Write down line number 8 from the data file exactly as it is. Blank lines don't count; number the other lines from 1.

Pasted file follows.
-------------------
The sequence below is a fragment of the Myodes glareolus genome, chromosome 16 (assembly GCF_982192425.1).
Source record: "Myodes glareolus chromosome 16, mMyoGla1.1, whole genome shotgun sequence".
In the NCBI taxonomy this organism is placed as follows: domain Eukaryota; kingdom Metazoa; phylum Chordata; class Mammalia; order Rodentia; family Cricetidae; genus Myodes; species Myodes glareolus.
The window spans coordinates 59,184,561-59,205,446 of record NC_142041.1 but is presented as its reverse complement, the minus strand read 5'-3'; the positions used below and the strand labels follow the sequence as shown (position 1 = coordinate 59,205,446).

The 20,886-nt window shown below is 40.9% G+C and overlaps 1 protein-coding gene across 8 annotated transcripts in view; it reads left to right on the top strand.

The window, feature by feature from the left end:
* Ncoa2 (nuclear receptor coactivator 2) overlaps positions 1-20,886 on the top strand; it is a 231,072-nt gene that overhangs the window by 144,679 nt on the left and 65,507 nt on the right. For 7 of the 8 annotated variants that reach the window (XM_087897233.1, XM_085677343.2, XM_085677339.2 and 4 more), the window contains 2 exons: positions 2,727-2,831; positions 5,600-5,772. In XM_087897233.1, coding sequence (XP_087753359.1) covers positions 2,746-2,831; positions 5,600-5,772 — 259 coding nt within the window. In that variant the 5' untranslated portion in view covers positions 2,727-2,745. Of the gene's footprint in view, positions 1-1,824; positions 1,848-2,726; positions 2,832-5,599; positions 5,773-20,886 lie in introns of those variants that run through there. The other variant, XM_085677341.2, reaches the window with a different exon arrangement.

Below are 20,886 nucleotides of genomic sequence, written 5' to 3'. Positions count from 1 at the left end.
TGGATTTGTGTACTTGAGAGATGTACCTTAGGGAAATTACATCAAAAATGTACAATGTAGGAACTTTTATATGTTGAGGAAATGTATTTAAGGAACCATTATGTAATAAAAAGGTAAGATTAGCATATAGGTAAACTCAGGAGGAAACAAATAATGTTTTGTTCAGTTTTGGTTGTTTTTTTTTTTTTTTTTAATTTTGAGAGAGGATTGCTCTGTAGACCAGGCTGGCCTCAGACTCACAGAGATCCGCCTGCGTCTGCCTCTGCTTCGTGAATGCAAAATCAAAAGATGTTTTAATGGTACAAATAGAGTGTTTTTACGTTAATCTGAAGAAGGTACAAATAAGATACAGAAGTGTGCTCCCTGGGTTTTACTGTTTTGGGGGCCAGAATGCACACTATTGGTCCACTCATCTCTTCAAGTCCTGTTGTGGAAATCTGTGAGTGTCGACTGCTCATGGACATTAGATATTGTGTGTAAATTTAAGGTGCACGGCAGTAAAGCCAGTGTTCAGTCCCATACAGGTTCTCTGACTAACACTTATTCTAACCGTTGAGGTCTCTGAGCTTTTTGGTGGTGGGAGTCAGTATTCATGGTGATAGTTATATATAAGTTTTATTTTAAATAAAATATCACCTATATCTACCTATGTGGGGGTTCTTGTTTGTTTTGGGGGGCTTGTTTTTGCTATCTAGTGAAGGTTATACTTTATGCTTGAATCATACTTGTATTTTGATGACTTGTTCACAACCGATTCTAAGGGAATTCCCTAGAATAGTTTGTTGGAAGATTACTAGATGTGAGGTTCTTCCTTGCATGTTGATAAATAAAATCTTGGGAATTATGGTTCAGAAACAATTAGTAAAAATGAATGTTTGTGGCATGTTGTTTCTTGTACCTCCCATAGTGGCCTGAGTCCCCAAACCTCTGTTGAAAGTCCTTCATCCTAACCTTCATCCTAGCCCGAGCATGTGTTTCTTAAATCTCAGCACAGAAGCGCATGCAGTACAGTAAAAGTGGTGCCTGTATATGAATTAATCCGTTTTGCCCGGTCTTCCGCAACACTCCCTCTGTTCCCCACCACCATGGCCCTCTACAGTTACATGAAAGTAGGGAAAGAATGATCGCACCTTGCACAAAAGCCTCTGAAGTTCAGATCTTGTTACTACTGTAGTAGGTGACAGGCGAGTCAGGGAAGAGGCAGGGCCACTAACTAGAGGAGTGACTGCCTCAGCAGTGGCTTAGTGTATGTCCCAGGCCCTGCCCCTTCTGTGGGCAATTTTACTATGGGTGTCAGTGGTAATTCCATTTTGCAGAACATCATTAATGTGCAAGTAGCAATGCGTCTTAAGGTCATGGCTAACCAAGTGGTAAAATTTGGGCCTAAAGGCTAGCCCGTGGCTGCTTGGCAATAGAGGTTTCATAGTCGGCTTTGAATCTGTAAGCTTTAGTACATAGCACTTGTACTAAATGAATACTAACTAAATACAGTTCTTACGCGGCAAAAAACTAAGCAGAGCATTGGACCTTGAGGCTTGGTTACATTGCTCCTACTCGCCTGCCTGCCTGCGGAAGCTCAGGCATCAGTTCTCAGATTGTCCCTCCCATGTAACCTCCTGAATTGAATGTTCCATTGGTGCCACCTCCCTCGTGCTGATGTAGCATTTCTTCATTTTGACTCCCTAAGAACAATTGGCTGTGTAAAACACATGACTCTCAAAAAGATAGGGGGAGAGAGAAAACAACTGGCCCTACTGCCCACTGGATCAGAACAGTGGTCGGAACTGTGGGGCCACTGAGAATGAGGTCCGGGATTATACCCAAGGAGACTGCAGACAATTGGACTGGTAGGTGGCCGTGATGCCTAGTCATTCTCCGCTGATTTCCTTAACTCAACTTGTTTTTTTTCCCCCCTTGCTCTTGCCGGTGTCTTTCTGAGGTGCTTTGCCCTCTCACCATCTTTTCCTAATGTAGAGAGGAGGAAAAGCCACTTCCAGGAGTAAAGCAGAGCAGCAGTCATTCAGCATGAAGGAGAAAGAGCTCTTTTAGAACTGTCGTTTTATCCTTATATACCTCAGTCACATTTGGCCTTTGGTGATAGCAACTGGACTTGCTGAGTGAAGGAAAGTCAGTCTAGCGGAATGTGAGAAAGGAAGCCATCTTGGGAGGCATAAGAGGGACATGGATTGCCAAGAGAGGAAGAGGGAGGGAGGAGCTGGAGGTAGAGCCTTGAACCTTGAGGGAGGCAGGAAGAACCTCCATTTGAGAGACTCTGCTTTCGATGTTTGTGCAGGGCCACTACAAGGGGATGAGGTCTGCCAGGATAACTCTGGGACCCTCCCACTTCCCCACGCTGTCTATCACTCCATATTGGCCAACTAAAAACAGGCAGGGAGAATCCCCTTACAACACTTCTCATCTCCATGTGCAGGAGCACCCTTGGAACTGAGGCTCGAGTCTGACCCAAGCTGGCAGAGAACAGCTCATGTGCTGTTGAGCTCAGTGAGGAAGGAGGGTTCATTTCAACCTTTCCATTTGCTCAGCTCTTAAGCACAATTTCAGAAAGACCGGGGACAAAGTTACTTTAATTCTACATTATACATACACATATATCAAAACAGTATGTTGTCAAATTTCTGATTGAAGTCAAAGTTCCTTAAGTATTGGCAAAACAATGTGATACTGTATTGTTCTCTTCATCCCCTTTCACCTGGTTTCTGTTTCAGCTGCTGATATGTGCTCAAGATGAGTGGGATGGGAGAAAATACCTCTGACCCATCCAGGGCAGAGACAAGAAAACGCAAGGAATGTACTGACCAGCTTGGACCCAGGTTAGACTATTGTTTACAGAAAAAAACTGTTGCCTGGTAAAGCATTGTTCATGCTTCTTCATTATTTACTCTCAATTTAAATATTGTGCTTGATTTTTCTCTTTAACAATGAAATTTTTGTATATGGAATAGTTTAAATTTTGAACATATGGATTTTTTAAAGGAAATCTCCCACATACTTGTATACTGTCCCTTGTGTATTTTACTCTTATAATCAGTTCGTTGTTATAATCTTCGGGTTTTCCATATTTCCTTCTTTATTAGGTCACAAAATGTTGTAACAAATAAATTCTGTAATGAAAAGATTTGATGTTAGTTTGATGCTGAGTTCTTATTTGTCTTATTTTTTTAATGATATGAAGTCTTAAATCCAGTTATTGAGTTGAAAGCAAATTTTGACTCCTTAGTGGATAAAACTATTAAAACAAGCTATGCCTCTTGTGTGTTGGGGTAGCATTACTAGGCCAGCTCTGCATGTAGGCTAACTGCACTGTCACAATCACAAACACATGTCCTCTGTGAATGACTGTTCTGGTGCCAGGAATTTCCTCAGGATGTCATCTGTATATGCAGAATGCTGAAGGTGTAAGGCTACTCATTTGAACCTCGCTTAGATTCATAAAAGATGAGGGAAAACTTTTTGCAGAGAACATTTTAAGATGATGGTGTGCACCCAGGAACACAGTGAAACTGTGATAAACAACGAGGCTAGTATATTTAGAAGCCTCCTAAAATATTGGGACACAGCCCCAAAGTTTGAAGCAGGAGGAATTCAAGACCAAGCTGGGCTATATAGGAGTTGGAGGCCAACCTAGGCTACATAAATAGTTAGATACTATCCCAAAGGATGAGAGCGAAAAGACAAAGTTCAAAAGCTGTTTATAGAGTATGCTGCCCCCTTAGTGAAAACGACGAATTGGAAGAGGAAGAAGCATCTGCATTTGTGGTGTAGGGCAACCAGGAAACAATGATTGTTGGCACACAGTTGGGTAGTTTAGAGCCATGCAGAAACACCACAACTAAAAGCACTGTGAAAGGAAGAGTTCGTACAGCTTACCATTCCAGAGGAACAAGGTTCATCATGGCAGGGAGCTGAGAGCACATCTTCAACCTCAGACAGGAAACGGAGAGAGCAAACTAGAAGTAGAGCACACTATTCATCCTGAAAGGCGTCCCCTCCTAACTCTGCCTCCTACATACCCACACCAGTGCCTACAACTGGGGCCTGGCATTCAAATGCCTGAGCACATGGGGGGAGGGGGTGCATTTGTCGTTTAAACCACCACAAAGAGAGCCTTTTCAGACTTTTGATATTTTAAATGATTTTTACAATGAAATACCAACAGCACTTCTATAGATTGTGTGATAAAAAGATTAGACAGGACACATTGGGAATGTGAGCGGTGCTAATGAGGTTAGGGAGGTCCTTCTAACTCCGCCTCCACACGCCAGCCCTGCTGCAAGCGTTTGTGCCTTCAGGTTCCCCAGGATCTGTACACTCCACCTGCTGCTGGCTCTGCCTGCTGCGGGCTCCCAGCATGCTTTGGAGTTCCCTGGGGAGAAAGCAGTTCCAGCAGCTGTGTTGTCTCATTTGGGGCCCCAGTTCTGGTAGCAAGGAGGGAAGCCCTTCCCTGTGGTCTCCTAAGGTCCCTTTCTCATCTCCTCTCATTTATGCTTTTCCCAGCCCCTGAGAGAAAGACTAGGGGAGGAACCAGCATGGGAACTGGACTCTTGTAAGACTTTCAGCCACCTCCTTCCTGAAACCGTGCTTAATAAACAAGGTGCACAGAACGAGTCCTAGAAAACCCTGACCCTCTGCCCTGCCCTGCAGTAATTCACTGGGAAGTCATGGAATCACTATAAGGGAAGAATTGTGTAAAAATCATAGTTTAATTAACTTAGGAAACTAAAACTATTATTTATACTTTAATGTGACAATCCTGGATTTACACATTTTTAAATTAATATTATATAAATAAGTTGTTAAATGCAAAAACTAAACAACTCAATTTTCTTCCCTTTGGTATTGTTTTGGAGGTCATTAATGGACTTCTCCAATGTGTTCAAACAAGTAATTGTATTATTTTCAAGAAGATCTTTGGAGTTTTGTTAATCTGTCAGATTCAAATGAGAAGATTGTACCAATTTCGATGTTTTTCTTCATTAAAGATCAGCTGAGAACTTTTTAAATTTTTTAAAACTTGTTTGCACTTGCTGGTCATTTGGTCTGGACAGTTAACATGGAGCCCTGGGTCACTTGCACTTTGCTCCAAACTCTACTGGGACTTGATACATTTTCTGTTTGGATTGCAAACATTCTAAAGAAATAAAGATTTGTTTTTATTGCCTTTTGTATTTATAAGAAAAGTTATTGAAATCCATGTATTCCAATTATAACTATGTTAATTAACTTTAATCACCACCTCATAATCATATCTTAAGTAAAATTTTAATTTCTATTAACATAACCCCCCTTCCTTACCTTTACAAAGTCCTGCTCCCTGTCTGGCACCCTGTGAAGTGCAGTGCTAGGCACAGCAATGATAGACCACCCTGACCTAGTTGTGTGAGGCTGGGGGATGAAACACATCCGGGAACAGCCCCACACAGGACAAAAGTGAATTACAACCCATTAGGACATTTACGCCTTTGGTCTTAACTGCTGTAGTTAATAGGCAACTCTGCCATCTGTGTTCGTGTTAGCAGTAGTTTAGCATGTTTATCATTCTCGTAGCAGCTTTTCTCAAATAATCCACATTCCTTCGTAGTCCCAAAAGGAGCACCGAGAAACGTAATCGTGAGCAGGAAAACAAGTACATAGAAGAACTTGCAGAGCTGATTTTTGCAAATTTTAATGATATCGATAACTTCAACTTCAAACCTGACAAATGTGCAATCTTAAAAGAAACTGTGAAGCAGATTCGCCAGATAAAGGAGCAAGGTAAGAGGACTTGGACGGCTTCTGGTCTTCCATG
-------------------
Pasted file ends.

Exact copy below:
Below are 20,886 nucleotides of genomic sequence, written 5' to 3'. Positions count from 1 at the left end.